I don’t know how you feel about the action/adventure genre, but I need my fix of mayhem quite regularly. I read Clive Cussler (he’s a guilty pleasure), James Rollins (a favorite) and anything by Steve Alten. You may not be familiar with Alten. Several years ago he wrote a book called Meg about an extinct shark species (or so we all thought)…think Jaws on mega-steroids. It could have been something as unbelievable as Jurassic Park (although I loved that one too), but Alten’s writing is so intelligent and filled with geology and paleozoology that it just sucks you in. At least it sucks me in, but then I’ve spent most of my life immersed in the past since by profession I’m an archaeologist. Although dinosaurs have nothing to do with archaeology (and I find myself explaining that over and over), the phases of Earth and life thereon is endlessly fascinating to me.
Anyway Alten has written four Meg novels with another upcoming. The book I just finished, Meg: Hell’s Aquarium, is the continuation of the Meg saga. It’s honestly non-stop adventure skipping between the site of a research center located near Monterrey, California, and the over the top decadence of Dubai in the United Arab Emirates. I think they should call Dubai the Las Vegas of the Middle East although Vegas is left in the dust when it comes to hedonism.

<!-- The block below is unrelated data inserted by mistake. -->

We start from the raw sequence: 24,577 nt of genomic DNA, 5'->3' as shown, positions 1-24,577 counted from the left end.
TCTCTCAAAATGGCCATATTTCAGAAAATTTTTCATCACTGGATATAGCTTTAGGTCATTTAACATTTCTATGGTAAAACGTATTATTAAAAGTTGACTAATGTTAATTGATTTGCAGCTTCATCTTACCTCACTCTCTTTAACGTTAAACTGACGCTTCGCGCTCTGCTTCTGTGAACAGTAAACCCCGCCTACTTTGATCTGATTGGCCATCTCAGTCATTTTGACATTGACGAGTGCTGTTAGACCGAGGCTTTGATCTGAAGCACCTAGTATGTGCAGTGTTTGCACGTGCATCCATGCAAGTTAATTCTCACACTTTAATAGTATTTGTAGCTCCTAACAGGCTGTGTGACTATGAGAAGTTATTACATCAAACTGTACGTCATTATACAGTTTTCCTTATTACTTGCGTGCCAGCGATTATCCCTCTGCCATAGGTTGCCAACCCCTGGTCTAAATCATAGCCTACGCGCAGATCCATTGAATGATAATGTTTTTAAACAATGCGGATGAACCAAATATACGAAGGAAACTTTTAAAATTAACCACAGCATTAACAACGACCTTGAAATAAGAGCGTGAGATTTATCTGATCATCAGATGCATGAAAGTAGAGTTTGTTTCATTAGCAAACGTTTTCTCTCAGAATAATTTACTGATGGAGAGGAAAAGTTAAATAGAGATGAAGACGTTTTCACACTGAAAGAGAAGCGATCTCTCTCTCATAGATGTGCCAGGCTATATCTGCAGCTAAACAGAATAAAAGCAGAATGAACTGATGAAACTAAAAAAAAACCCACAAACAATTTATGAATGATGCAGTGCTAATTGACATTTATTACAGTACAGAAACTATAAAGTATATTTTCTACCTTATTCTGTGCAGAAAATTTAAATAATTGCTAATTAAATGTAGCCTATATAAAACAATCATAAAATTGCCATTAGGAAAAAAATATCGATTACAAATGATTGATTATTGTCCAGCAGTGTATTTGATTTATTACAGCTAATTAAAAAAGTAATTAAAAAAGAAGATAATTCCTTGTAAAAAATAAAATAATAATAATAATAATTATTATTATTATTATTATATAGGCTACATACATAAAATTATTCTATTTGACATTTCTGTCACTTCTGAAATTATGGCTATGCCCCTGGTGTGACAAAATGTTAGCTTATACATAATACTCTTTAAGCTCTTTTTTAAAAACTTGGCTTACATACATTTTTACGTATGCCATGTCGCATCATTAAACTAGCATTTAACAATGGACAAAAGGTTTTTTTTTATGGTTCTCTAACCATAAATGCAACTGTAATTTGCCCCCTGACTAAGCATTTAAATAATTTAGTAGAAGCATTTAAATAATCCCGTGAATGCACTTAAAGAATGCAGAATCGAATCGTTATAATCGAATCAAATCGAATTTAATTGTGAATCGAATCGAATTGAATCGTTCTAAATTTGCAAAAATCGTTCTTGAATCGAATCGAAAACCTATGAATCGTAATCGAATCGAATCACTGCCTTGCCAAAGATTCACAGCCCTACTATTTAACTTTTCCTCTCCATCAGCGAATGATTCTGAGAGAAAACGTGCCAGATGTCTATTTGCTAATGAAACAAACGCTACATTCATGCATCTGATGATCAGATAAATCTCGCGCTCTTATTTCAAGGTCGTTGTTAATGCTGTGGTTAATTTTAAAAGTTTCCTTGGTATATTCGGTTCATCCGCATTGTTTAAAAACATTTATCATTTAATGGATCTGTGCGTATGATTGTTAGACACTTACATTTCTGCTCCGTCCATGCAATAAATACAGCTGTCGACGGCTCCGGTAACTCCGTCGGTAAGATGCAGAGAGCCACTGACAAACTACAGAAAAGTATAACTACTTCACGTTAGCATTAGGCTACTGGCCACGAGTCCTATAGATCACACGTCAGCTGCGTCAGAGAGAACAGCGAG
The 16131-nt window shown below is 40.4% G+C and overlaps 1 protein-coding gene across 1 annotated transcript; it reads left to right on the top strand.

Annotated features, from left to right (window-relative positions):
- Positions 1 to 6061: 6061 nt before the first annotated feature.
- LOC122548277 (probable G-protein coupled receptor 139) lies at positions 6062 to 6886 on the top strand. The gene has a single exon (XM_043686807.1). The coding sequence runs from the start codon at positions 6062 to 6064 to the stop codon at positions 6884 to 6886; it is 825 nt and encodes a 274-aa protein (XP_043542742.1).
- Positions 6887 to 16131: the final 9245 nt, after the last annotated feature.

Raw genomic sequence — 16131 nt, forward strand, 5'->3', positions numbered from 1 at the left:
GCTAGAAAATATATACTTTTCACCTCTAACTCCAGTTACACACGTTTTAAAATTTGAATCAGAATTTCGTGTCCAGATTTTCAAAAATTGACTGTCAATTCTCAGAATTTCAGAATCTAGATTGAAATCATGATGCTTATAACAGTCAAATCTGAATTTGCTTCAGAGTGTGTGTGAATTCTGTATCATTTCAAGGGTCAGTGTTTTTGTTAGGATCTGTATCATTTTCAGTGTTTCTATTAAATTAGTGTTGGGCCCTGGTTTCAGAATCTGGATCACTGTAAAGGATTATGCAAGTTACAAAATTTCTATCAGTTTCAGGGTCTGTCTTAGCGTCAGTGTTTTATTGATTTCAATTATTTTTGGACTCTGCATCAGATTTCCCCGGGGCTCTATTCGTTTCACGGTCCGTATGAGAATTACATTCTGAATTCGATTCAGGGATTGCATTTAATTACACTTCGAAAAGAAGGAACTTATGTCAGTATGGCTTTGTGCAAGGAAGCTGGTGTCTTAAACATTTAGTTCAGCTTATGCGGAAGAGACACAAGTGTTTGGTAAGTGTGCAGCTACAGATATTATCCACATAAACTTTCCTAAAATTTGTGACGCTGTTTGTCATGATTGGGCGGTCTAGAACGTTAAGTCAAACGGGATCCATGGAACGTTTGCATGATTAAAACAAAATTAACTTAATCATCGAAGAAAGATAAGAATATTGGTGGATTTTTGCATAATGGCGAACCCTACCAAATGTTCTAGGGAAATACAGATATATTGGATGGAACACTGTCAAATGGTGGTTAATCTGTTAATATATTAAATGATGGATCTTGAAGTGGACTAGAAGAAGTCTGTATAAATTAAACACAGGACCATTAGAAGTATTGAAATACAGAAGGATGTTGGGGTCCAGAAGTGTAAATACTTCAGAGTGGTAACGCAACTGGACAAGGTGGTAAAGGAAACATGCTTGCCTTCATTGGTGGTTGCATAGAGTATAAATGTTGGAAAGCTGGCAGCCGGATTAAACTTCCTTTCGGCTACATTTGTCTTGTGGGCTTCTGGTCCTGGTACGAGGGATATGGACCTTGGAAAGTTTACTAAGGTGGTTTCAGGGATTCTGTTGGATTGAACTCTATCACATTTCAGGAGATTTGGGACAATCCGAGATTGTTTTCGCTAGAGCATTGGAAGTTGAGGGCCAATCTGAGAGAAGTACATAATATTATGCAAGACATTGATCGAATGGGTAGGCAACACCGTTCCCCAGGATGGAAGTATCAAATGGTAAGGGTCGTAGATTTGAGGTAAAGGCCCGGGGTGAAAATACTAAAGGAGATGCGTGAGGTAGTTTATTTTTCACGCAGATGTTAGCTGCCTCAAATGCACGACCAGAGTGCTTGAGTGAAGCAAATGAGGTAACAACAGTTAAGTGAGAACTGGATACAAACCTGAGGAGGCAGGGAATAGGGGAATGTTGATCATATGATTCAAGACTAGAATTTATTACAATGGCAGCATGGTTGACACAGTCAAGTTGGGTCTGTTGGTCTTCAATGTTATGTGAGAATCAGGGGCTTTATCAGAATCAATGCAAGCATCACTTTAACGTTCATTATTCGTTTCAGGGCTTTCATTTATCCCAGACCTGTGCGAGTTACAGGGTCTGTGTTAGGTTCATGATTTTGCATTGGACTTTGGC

Now we mix scientific study with incredible wealth and see that the two just don’t mesh, at least not when it comes to big…and I mean big…fish. It’s the Disney attraction value that we see in Jurassic Park played out in deep water…35,000 feet of water. There’s very little wiggle room when it comes to the Ocean Abyss as we see in this novel.
The storyline revolves around an elderly researcher (Jonas Taylor), his very young but eager son (David Taylor) and a Dubai businessman (bin Rashidi) intent on gathering the biggest and the baddest marine life he can for his new aquarium. Bin Rashidi has his eye on one of the megalodons (huge sharks) that Jonas has housed in his center. After buying two juveniles and shipping them from Monterrey to Dubai, only one lives. This sets bin Rashidi on a path to increase his collection and he believes that he has discovered the location, the Mariana Trench, where more undiscovered marine life can still be found.
The adventure begins. There is action, romance (of course because Alten is a man you can’t expect the satisfying happily-ever-after romance of Nora Roberts and others of her ilk), and more speculative geology and zoology than you can imagine. You’ll love this novel, but you may not go in the water again!
Review by Pam Headrick